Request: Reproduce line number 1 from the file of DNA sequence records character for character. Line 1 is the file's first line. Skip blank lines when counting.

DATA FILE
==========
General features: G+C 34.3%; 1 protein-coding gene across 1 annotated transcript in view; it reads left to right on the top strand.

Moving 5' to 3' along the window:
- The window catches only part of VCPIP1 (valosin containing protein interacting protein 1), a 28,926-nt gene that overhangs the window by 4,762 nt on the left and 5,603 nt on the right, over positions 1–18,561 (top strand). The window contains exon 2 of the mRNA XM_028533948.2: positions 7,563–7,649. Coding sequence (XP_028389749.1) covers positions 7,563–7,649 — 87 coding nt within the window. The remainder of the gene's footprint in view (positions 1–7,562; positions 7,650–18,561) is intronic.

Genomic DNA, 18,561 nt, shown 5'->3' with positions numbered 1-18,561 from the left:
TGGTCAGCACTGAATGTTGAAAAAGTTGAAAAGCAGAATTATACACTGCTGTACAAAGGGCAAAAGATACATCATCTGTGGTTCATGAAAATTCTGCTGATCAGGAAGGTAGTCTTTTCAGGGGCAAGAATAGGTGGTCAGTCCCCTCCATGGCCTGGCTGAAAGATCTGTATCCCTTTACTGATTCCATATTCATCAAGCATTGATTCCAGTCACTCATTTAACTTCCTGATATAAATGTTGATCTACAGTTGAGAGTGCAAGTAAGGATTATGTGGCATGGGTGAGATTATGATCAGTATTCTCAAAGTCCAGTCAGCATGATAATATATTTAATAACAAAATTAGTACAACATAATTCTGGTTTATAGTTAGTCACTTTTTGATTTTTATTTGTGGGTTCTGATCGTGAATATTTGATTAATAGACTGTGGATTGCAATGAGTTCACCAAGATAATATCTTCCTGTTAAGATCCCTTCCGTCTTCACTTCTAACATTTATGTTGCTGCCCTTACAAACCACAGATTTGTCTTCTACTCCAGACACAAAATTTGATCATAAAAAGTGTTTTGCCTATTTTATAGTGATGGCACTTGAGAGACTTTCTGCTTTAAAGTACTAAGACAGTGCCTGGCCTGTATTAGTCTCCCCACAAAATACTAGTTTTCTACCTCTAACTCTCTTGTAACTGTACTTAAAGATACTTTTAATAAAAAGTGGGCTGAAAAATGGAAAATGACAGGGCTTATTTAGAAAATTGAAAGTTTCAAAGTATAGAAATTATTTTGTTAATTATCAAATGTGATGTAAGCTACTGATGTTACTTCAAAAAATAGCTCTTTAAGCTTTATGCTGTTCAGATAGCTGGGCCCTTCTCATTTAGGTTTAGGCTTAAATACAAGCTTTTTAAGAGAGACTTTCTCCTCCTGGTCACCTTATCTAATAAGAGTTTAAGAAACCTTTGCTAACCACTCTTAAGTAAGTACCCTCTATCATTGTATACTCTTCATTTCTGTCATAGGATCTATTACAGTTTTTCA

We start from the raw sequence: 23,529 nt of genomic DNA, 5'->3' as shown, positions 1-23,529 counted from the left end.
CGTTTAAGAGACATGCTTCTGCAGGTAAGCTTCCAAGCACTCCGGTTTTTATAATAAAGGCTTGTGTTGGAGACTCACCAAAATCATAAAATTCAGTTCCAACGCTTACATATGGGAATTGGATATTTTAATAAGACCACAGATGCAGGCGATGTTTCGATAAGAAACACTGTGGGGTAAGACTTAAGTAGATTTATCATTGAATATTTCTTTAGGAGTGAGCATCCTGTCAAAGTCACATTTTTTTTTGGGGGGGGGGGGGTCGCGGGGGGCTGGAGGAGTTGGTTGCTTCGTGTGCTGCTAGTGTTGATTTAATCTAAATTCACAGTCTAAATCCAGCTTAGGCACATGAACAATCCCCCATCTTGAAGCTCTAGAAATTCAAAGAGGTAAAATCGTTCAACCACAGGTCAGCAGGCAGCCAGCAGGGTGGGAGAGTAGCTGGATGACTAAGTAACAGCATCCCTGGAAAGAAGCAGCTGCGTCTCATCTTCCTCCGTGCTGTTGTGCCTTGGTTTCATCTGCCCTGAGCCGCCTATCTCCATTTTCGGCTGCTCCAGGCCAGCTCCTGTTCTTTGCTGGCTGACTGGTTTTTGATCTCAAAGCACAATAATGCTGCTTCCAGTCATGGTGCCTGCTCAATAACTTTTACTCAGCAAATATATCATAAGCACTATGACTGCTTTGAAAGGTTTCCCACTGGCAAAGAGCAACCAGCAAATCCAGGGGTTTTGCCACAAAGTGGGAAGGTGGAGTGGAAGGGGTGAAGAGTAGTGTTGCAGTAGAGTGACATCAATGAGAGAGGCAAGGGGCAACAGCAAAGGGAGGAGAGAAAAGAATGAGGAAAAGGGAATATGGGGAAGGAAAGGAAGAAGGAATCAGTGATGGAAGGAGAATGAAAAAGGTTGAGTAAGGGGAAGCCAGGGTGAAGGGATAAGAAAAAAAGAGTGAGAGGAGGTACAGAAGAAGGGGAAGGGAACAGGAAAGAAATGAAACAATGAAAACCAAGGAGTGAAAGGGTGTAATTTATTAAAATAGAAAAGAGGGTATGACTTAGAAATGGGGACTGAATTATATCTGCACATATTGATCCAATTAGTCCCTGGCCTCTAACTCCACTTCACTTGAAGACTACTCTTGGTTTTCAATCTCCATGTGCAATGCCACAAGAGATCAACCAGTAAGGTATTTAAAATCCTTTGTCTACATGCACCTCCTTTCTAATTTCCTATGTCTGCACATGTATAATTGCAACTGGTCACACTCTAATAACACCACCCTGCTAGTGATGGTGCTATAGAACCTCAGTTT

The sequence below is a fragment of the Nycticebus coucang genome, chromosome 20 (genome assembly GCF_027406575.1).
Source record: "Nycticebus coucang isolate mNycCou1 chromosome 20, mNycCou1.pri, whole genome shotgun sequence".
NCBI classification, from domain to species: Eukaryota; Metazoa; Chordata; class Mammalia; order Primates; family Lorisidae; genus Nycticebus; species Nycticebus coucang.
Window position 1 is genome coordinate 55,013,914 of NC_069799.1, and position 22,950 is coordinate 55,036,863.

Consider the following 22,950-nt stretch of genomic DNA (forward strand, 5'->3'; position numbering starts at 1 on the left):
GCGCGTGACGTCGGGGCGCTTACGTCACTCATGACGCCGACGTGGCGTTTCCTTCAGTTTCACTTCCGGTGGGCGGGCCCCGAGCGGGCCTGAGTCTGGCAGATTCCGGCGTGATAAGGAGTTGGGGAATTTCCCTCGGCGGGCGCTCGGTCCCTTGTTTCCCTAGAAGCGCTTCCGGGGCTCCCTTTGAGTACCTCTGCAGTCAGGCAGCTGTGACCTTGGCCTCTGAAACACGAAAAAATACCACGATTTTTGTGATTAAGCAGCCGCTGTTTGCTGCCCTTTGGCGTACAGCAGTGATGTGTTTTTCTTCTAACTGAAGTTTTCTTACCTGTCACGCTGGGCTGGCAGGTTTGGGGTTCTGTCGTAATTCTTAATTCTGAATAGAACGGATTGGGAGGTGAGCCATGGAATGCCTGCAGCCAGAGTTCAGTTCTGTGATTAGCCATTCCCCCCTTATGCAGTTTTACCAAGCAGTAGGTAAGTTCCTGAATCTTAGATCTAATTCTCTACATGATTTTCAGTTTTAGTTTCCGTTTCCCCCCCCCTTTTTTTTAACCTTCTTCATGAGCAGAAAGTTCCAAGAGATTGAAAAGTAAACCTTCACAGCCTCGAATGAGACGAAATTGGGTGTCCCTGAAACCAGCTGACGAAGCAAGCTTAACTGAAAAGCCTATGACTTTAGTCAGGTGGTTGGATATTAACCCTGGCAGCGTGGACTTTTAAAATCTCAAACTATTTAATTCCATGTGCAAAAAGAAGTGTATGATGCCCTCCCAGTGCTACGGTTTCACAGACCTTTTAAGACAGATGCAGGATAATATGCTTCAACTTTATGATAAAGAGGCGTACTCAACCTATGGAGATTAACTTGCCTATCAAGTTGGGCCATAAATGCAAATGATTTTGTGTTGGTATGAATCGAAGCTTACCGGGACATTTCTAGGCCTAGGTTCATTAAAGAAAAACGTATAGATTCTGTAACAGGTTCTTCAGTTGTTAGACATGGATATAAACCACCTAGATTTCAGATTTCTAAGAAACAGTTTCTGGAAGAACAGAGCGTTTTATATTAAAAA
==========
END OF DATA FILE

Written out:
General features: G+C 34.3%; 1 protein-coding gene across 1 annotated transcript in view; it reads left to right on the top strand.